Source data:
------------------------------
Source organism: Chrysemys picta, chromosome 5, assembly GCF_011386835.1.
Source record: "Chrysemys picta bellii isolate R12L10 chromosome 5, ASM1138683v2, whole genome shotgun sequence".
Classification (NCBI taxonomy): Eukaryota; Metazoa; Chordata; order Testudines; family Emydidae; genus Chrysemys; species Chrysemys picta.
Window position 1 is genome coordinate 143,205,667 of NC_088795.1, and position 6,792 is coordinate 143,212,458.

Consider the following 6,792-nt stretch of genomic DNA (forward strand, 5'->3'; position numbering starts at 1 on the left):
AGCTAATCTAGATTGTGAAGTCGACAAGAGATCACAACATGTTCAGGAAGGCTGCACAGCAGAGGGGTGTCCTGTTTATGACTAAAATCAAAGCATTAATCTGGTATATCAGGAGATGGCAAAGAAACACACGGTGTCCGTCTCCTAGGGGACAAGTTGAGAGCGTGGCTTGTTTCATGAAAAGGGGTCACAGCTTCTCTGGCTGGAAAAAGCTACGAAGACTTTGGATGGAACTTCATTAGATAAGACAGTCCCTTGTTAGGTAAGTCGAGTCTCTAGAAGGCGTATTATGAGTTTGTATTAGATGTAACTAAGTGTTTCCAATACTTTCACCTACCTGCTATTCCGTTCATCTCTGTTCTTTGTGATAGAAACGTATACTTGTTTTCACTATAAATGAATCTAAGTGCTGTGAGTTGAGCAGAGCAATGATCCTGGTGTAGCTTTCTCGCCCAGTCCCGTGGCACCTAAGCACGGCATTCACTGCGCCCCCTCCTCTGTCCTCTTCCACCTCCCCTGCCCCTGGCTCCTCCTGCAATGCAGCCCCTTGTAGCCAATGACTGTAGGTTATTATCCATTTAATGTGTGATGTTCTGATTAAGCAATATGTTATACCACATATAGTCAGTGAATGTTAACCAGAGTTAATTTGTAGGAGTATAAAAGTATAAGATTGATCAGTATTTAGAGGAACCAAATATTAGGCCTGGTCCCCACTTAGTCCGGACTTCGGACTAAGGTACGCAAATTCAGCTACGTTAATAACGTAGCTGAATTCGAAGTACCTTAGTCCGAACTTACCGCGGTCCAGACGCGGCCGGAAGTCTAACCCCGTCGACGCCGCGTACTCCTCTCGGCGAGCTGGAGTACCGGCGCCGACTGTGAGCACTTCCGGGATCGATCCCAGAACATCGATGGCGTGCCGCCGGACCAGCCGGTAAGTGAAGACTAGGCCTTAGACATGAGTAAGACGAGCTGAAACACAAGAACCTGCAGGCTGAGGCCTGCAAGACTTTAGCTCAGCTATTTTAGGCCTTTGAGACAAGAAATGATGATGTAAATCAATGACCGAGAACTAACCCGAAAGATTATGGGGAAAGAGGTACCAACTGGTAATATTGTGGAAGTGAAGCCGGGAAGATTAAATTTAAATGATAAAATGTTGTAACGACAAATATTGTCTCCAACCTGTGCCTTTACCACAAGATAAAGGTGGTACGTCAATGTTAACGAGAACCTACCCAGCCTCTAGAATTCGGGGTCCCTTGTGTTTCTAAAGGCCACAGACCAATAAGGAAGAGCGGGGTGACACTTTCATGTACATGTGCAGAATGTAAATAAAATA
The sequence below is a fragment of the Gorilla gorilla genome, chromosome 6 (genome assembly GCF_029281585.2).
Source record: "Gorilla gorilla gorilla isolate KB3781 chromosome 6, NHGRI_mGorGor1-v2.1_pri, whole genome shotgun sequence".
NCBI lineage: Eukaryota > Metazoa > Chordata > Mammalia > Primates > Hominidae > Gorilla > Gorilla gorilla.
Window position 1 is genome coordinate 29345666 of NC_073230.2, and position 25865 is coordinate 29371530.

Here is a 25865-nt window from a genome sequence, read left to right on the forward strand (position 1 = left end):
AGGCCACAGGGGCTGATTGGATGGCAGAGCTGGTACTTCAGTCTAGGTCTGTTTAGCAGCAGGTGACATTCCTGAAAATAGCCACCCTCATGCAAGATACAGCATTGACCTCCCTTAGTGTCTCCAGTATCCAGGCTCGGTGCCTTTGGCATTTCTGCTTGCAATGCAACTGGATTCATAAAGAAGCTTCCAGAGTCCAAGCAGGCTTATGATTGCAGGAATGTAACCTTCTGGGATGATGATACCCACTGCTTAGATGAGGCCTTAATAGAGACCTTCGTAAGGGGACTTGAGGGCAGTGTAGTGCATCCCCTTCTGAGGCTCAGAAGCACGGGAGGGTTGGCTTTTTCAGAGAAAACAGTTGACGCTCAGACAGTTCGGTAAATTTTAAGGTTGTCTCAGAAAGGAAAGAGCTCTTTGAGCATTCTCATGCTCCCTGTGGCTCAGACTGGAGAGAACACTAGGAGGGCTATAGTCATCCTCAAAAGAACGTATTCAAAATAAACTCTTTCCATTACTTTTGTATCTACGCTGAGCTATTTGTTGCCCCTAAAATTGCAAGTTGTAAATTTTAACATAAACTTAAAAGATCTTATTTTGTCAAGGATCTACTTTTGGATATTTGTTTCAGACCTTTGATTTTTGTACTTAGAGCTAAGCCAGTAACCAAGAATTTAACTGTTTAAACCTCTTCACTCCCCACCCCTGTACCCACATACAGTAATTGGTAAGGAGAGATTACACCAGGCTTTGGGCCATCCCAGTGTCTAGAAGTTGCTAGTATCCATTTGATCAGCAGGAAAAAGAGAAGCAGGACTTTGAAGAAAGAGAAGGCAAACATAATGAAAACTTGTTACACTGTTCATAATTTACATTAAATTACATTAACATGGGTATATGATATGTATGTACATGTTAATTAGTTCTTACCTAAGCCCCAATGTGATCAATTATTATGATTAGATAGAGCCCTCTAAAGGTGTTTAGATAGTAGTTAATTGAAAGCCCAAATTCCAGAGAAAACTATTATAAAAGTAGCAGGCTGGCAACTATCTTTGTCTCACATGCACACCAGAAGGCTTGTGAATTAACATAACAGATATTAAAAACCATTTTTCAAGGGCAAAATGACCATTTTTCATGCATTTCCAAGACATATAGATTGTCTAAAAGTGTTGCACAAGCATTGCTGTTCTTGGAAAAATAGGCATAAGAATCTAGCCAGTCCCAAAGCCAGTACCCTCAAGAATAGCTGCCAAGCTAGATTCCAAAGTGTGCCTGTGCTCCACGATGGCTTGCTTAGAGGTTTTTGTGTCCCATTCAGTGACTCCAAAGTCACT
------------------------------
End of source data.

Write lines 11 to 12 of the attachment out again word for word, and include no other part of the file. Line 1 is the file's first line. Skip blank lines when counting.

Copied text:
Here is a 25865-nt window from a genome sequence, read left to right on the forward strand (position 1 = left end):
AGGCCACAGGGGCTGATTGGATGGCAGAGCTGGTACTTCAGTCTAGGTCTGTTTAGCAGCAGGTGACATTCCTGAAAATAGCCACCCTCATGCAAGATACAGCATTGACCTCCCTTAGTGTCTCCAGTATCCAGGCTCGGTGCCTTTGGCATTTCTGCTTGCAATGCAACTGGATTCATAAAGAAGCTTCCAGAGTCCAAGCAGGCTTATGATTGCAGGAATGTAACCTTCTGGGATGATGATACCCACTGCTTAGATGAGGCCTTAATAGAGACCTTCGTAAGGGGACTTGAGGGCAGTGTAGTGCATCCCCTTCTGAGGCTCAGAAGCACGGGAGGGTTGGCTTTTTCAGAGAAAACAGTTGACGCTCAGACAGTTCGGTAAATTTTAAGGTTGTCTCAGAAAGGAAAGAGCTCTTTGAGCATTCTCATGCTCCCTGTGGCTCAGACTGGAGAGAACACTAGGAGGGCTATAGTCATCCTCAAAAGAACGTATTCAAAATAAACTCTTTCCATTACTTTTGTATCTACGCTGAGCTATTTGTTGCCCCTAAAATTGCAAGTTGTAAATTTTAACATAAACTTAAAAGATCTTATTTTGTCAAGGATCTACTTTTGGATATTTGTTTCAGACCTTTGATTTTTGTACTTAGAGCTAAGCCAGTAACCAAGAATTTAACTGTTTAAACCTCTTCACTCCCCACCCCTGTACCCACATACAGTAATTGGTAAGGAGAGATTACACCAGGCTTTGGGCCATCCCAGTGTCTAGAAGTTGCTAGTATCCATTTGATCAGCAGGAAAAAGAGAAGCAGGACTTTGAAGAAAGAGAAGGCAAACATAATGAAAACTTGTTACACTGTTCATAATTTACATTAAATTACATTAACATGGGTATATGATATGTATGTACATGTTAATTAGTTCTTACCTAAGCCCCAATGTGATCAATTATTATGATTAGATAGAGCCCTCTAAAGGTGTTTAGATAGTAGTTAATTGAAAGCCCAAATTCCAGAGAAAACTATTATAAAAGTAGCAGGCTGGCAACTATCTTTGTCTCACATGCACACCAGAAGGCTTGTGAATTAACATAACAGATATTAAAAACCATTTTTCAAGGGCAAAATGACCATTTTTCATGCATTTCCAAGACATATAGATTGTCTAAAAGTGTTGCACAAGCATTGCTGTTCTTGGAAAAATAGGCATAAGAATCTAGCCAGTCCCAAAGCCAGTACCCTCAAGAATAGCTGCCAAGCTAGATTCCAAAGTGTGCCTGTGCTCCACGATGGCTTGCTTAGAGGTTTTTGTGTCCCATTCAGTGACTCCAAAGTCACT